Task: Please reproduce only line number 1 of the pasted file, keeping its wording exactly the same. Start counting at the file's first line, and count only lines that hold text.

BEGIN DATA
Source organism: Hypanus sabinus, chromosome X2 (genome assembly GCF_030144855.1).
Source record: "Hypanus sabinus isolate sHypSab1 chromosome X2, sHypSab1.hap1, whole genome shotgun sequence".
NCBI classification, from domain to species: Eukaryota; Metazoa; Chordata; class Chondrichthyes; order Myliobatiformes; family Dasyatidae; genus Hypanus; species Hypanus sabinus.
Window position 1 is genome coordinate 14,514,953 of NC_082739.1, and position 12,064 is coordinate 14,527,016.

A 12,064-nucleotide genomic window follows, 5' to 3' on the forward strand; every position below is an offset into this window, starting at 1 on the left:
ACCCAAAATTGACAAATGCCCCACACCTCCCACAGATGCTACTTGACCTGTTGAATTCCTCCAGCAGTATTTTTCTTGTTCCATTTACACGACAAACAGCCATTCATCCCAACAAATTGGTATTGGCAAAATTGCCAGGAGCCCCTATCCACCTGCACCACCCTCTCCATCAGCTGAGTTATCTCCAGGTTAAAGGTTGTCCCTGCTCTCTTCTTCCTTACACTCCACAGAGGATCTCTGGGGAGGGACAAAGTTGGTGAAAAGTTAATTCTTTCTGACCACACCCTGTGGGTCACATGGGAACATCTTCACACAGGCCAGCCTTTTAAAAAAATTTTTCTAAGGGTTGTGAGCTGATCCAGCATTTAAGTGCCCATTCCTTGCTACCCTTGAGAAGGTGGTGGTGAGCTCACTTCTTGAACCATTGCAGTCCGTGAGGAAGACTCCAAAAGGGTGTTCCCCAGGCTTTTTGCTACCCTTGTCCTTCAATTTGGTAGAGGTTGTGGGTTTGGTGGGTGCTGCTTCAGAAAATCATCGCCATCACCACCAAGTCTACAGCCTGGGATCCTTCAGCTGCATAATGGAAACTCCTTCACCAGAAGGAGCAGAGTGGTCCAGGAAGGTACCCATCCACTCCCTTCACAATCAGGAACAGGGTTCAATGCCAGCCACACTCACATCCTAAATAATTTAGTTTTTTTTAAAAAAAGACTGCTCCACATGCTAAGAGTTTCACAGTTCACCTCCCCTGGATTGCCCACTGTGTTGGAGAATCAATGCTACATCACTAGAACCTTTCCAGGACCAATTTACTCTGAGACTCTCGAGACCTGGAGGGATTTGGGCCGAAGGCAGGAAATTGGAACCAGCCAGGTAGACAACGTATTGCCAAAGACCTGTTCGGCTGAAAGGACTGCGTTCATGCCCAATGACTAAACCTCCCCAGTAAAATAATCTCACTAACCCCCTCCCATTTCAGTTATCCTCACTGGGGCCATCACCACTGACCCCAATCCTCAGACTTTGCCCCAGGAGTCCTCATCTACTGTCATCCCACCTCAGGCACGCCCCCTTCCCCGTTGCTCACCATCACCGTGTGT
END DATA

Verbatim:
Source organism: Hypanus sabinus, chromosome X2 (genome assembly GCF_030144855.1).